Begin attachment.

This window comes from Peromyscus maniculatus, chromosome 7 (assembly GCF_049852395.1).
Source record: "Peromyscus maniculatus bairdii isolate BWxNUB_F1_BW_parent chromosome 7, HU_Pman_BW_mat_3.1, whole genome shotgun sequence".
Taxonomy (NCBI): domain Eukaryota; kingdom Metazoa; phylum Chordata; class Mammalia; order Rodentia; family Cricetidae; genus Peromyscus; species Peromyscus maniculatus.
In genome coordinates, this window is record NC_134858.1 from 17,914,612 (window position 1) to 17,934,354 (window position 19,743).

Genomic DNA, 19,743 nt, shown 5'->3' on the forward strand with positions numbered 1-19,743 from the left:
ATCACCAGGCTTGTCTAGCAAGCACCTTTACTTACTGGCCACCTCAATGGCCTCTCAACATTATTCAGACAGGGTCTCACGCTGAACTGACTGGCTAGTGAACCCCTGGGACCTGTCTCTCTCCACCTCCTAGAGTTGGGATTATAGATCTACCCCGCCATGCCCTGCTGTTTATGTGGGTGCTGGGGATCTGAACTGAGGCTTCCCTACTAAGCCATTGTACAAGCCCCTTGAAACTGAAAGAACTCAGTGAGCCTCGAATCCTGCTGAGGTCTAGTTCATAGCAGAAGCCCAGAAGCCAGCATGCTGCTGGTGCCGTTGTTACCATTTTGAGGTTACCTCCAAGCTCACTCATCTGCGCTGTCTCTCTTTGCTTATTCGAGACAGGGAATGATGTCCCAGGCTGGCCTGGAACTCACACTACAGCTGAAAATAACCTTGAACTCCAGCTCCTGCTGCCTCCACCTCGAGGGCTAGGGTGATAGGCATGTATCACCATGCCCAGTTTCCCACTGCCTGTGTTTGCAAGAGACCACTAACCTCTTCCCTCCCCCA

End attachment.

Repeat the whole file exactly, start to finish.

This window comes from Peromyscus maniculatus, chromosome 7 (assembly GCF_049852395.1).
Source record: "Peromyscus maniculatus bairdii isolate BWxNUB_F1_BW_parent chromosome 7, HU_Pman_BW_mat_3.1, whole genome shotgun sequence".
Taxonomy (NCBI): domain Eukaryota; kingdom Metazoa; phylum Chordata; class Mammalia; order Rodentia; family Cricetidae; genus Peromyscus; species Peromyscus maniculatus.
In genome coordinates, this window is record NC_134858.1 from 17,914,612 (window position 1) to 17,934,354 (window position 19,743).

Genomic DNA, 19,743 nt, shown 5'->3' on the forward strand with positions numbered 1-19,743 from the left:
ATCACCAGGCTTGTCTAGCAAGCACCTTTACTTACTGGCCACCTCAATGGCCTCTCAACATTATTCAGACAGGGTCTCACGCTGAACTGACTGGCTAGTGAACCCCTGGGACCTGTCTCTCTCCACCTCCTAGAGTTGGGATTATAGATCTACCCCGCCATGCCCTGCTGTTTATGTGGGTGCTGGGGATCTGAACTGAGGCTTCCCTACTAAGCCATTGTACAAGCCCCTTGAAACTGAAAGAACTCAGTGAGCCTCGAATCCTGCTGAGGTCTAGTTCATAGCAGAAGCCCAGAAGCCAGCATGCTGCTGGTGCCGTTGTTACCATTTTGAGGTTACCTCCAAGCTCACTCATCTGCGCTGTCTCTCTTTGCTTATTCGAGACAGGGAATGATGTCCCAGGCTGGCCTGGAACTCACACTACAGCTGAAAATAACCTTGAACTCCAGCTCCTGCTGCCTCCACCTCGAGGGCTAGGGTGATAGGCATGTATCACCATGCCCAGTTTCCCACTGCCTGTGTTTGCAAGAGACCACTAACCTCTTCCCTCCCCCA